Comments: the widespread and extremely common, Nearctic/Neotropical tick, whose principal contemporary hosts are horses and other introduced equines (Evans 1978, Yunker et al. 1986), but whose known geographic distribution was, until the above report, considered to be limited north of Rio Grande do Sul in Brazil. It had previously been documented in the states of Brazil as far south as around the 26th latitude, in southern Paraná (Falce et al. 1983) and recently reported for the first time (Bellato et al. 1999) as present at least in the NE region of Santa Catarina, thus to around 26.30S, 48.30W. It has been found in the NW of Argentina, as far south as 23.05S, 64.25W (Mangold et al. 1983) and later to 23.50S, 64.47W (Mangold et al. 1986). The Argentinian workers were of the impression that A. nitens is still in the process of spreading southwards in their country. There is thus now increasing evidence that this is also occuring in Brazil. Its possible recent local introduction into Rio Grande do Sul merits close and urgent animal health attention, particularly with respect to its potential for permanent establishment, as a vector of equine babesiosis (Babesia caballi) and possibilities for dissemination especially through the more sensitive and mobile, commercially valuable of horse breeds.

This tick has been extensiviely cited as a synonym of Dermacentor nitens, its one-host life cycle in itself not being considered sufficient to grant it separate, monospecific, generic status. Unlike another species, Dermacentor albipictus, with a similar such habit, however, Anocentor nitens has further, unique morphological characteristics that warrant its taxonomic separation. Such generic status has again been recently argued by such as Borges et al. (1998). They have even proposed it as appearing to be more closely phylogenetically related to Rhipicephalus sanguineus (introduced from the Afrotropical Faunal Region) than to some more local Dermacentor species (Nearctic, and intruders into the Neotropics). Camicas et al. (1998) listed it as A. nitens, whereas it remained cited as D. nitens in the world checklist of valid tick species of Keirans (1992) and in the SEM atlas of New World Dermacentor species of Yunker et al. (1986).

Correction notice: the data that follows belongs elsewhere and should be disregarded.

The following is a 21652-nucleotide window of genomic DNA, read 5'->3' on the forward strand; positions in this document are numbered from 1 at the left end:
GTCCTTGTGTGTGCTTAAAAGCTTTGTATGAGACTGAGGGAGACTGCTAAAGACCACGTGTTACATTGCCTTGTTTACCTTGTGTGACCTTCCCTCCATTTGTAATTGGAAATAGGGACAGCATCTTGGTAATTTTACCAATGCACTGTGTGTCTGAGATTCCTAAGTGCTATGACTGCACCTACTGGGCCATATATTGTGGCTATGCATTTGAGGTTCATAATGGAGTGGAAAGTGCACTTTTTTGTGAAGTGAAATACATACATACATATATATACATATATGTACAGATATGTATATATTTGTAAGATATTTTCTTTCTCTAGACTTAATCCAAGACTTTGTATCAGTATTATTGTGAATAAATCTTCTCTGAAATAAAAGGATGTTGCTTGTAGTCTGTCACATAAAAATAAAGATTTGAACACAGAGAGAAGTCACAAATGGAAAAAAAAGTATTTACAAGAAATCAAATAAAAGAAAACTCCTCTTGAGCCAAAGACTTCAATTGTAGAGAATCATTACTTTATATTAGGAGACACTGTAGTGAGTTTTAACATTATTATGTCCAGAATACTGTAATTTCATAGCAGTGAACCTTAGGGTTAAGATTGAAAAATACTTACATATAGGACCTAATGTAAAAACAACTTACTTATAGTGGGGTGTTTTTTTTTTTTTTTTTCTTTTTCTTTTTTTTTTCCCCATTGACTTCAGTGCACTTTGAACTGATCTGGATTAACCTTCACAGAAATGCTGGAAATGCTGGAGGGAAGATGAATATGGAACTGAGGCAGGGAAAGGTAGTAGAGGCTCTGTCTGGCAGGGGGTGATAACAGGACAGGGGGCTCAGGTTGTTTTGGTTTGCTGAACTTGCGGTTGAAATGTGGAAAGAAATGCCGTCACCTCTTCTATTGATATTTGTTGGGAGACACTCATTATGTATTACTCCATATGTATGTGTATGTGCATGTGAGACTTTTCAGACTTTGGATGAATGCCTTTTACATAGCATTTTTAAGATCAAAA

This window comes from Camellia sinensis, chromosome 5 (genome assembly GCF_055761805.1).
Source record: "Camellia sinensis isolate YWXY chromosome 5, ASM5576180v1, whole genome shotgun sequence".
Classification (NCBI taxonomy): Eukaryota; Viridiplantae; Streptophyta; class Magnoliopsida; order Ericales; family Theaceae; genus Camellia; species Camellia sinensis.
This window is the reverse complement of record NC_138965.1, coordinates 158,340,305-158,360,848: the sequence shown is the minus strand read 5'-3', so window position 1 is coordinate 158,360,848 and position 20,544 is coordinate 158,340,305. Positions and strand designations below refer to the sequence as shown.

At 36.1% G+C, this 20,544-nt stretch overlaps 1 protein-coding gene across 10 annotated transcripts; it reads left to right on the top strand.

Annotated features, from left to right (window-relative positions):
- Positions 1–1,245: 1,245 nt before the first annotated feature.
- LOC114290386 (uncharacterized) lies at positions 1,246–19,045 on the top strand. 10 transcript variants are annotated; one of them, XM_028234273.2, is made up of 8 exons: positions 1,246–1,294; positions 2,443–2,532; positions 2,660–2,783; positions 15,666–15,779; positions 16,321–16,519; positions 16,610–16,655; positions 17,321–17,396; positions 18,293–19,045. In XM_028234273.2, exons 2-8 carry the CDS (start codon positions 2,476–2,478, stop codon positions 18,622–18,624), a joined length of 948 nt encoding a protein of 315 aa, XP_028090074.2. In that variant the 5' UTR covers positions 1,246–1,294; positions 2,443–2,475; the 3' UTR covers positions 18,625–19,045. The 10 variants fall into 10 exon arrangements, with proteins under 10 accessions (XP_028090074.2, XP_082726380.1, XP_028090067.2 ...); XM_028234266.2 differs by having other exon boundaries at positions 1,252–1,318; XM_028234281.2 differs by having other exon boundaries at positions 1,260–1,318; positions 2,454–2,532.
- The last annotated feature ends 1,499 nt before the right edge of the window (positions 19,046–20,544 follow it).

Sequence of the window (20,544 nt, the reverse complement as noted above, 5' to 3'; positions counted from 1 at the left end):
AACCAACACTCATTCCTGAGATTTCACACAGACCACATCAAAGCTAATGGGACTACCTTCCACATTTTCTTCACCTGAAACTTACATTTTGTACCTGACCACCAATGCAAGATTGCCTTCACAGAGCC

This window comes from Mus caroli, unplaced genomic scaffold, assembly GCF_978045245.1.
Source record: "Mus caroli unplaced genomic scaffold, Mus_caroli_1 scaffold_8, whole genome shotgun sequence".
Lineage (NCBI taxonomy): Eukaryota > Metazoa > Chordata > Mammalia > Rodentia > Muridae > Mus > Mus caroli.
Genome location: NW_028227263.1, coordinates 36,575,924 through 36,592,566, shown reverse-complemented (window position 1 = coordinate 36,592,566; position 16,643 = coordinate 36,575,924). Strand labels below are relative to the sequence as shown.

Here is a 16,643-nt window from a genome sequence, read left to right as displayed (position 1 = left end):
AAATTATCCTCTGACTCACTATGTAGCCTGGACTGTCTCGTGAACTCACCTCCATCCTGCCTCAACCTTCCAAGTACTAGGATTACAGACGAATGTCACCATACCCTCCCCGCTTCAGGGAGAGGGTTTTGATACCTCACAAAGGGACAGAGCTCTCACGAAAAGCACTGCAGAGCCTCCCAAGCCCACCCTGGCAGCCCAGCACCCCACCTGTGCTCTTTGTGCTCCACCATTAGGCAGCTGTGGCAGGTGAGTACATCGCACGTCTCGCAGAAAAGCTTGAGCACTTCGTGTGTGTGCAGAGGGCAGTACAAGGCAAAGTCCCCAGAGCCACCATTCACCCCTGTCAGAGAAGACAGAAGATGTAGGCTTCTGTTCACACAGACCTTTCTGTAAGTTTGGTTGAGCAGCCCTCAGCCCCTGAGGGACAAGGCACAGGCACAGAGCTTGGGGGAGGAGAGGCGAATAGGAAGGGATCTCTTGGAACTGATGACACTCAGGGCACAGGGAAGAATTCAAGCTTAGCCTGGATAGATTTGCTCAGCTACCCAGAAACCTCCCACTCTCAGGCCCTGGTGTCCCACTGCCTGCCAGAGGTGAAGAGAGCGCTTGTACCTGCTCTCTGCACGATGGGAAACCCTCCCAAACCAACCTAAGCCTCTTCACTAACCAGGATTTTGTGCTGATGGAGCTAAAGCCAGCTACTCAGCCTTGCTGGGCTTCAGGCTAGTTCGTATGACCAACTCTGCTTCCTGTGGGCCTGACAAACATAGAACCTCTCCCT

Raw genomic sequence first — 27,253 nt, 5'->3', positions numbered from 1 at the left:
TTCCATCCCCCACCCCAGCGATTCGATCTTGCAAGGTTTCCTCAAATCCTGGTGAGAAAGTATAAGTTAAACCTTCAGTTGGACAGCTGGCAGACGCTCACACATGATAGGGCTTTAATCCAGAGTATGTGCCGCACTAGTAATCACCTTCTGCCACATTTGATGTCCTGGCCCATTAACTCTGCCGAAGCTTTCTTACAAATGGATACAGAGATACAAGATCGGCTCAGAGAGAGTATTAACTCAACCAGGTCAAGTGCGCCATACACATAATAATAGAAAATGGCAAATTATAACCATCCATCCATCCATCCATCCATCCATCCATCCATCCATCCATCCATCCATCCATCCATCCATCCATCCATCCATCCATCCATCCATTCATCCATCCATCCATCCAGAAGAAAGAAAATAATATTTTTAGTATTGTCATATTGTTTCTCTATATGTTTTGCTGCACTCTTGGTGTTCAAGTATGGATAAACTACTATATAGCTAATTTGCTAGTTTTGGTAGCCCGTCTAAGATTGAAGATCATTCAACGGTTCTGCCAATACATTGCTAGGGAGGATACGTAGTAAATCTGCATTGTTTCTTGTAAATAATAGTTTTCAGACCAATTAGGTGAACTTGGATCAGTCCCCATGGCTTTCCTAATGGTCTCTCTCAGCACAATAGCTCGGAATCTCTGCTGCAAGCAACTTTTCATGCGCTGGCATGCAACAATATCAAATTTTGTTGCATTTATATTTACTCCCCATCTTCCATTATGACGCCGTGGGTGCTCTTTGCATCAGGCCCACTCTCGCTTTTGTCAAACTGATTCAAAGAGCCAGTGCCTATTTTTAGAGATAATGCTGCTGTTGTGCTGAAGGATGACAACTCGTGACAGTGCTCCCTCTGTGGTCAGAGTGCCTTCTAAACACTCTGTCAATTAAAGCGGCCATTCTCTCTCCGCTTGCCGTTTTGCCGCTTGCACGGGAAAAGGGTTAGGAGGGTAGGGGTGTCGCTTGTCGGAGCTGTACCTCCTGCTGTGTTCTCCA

Genus Rhipicephalus Koch, 1844

Rhipicephalus sanguineus (Latreille, 1806)

New material: 8 MM, 3FF, 39 NN, from C. familiaris in Porto Alegre, 10/12/79, S Lima (RJ Laranja) (DEE202a, 202b); 1 M, 1 F, from C. familiaris in Porto Alegre (?), 19/12/79, Dr Robinson (?) (DEE236); 2 MM, 1 F, 9 NN, in Santana do Livramento, 01/88, H Pedroso, (DEE243); 6 MM, 7 FF, 6 NN from C. familiaris in Guaíba, 01/04/82, RJ Laranja, (IPV03); 1 M from C. familiaris in Porto Alegre, 12/12/84, RJ Laranja, (IPV12); 1 F from C. familiaris, in Porto Alegre, 11/92 (IPV22); 2 MM, 2 FF from C. familiaris in Porto Alegre, 03/94 (IPV29); 2MM, 1F, 3NN from C. familiaris in Porto Alegre, 15/03/81, H Bruchmann, (IPV32); 4 FF from C. familiaris in S do Livramento, 19/09/85, JR Martins, (IPV43); 13 MM, 2 FF from C. familiaris in Eldorado do Sul, 11/93 (IPV83); 4 MM 2 FF from C. familiaris in Eldorado do Sul, 11/93 (IPV88); 15 MM, 1 F from C. familiaris in Porto Alegre, 03/12/92, I Santos, (IPV97); 3 MM from C. familiaris in Porto Alegre, 1983, C Pianta, (IPV99); 12 FF from C. familiaris in Eldorado do Sul, 10/08/94, JR Martins, (IPV102); 8 FF from C. familiaris in Eldorado do Sul, 08/94, JR Martins, (IPV105); 1 M, 2 FF from C. familiaris in Porto Alegre, 10/11/93 (IPV106); 20 MM from C. familiaris in Eldorado do Sul, 30/08/94, JR Martins, (IPV107); 1 M from C. familiaris in Eldorado do Sul, 12/12/94, D Borba, (IPV124); 11 FF from C. familiaris in Eldorado do Sul, (IPV111); 2 MM, 1 F from C. familiaris in Canoas, 08/09/95, VH Ceresér, (IPV130); 40 NN from C. familiaris in Porto Alegre, 02/12/95, BL Corrêa, (IPV132); 2MM, 2FF from C. familiaris in Porto Alegre, 28/03/96, M Pereira, (IPV134); 2 MM, 2FF from C. familiaris in Porto Alegre, 22/03/96, J Rosa, (IPV135); 17 FF from C. familiaris in Eldorado do Sul, 09/10/96, I Lopez, (IPV138); 16 MM from C. familiaris in Eldorado do Sul, 09/10/96, I Lopez, (IPV139); 14 NN from C. familiaris in Eldorado do Sul, 09/10/96, I Lopez, (IPV140); 1 M, 2FF, 1N from C. familiaris in Guaíba, 11/12/96, J Santos, (IPV143).

Previously reported material: from "cão" (C. familiaris) in the state (Freire 1943, Corrêa 1948) and from C. familiaris in São Francisco de Paula (Freire 1958, in 1967b, Corrêa 1954), in Porto Alegre (Aragão 1936, Freire 1972, Ribeiro et al. 1997) and São Francisco do Assis (Freire 1972); from F. catus domesticus (Freire 1943, in 1967b).